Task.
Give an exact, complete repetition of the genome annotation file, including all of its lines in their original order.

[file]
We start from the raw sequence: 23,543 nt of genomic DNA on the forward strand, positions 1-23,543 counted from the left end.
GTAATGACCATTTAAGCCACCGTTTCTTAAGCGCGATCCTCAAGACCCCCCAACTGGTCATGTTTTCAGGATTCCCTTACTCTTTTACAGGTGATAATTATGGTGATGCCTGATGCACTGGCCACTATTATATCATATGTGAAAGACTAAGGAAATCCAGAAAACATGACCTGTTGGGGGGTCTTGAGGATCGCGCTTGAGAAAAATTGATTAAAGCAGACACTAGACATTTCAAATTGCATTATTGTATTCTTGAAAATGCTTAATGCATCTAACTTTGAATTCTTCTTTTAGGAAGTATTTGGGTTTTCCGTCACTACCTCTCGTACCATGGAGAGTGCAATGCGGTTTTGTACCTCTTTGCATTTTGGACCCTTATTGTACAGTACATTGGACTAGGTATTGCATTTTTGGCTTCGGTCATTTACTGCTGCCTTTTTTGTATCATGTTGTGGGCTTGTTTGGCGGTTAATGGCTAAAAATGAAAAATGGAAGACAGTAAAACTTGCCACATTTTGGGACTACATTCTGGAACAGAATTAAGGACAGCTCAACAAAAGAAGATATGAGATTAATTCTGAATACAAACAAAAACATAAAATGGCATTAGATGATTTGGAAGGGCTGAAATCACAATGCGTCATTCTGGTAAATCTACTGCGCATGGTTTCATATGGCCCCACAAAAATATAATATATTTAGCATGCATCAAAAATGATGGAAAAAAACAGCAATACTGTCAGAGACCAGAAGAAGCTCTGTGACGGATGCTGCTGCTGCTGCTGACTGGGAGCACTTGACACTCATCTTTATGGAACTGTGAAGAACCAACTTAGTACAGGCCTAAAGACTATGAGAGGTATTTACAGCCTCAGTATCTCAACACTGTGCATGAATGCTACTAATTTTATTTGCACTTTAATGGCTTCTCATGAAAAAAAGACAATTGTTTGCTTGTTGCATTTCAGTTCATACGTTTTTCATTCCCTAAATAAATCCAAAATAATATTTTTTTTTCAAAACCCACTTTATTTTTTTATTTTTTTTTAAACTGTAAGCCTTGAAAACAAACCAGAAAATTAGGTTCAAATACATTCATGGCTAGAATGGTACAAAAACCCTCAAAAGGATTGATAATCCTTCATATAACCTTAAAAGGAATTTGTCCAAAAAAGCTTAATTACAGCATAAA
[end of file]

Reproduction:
We start from the raw sequence: 23,543 nt of genomic DNA on the forward strand, positions 1-23,543 counted from the left end.
GTAATGACCATTTAAGCCACCGTTTCTTAAGCGCGATCCTCAAGACCCCCCAACTGGTCATGTTTTCAGGATTCCCTTACTCTTTTACAGGTGATAATTATGGTGATGCCTGATGCACTGGCCACTATTATATCATATGTGAAAGACTAAGGAAATCCAGAAAACATGACCTGTTGGGGGGTCTTGAGGATCGCGCTTGAGAAAAATTGATTAAAGCAGACACTAGACATTTCAAATTGCATTATTGTATTCTTGAAAATGCTTAATGCATCTAACTTTGAATTCTTCTTTTAGGAAGTATTTGGGTTTTCCGTCACTACCTCTCGTACCATGGAGAGTGCAATGCGGTTTTGTACCTCTTTGCATTTTGGACCCTTATTGTACAGTACATTGGACTAGGTATTGCATTTTTGGCTTCGGTCATTTACTGCTGCCTTTTTTGTATCATGTTGTGGGCTTGTTTGGCGGTTAATGGCTAAAAATGAAAAATGGAAGACAGTAAAACTTGCCACATTTTGGGACTACATTCTGGAACAGAATTAAGGACAGCTCAACAAAAGAAGATATGAGATTAATTCTGAATACAAACAAAAACATAAAATGGCATTAGATGATTTGGAAGGGCTGAAATCACAATGCGTCATTCTGGTAAATCTACTGCGCATGGTTTCATATGGCCCCACAAAAATATAATATATTTAGCATGCATCAAAAATGATGGAAAAAAACAGCAATACTGTCAGAGACCAGAAGAAGCTCTGTGACGGATGCTGCTGCTGCTGCTGACTGGGAGCACTTGACACTCATCTTTATGGAACTGTGAAGAACCAACTTAGTACAGGCCTAAAGACTATGAGAGGTATTTACAGCCTCAGTATCTCAACACTGTGCATGAATGCTACTAATTTTATTTGCACTTTAATGGCTTCTCATGAAAAAAAGACAATTGTTTGCTTGTTGCATTTCAGTTCATACGTTTTTCATTCCCTAAATAAATCCAAAATAATATTTTTTTTTCAAAACCCACTTTATTTTTTTATTTTTTTTTAAACTGTAAGCCTTGAAAACAAACCAGAAAATTAGGTTCAAATACATTCATGGCTAGAATGGTACAAAAACCCTCAAAAGGATTGATAATCCTTCATATAACCTTAAAAGGAATTTGTCCAAAAAAGCTTAATTACAGCATAAA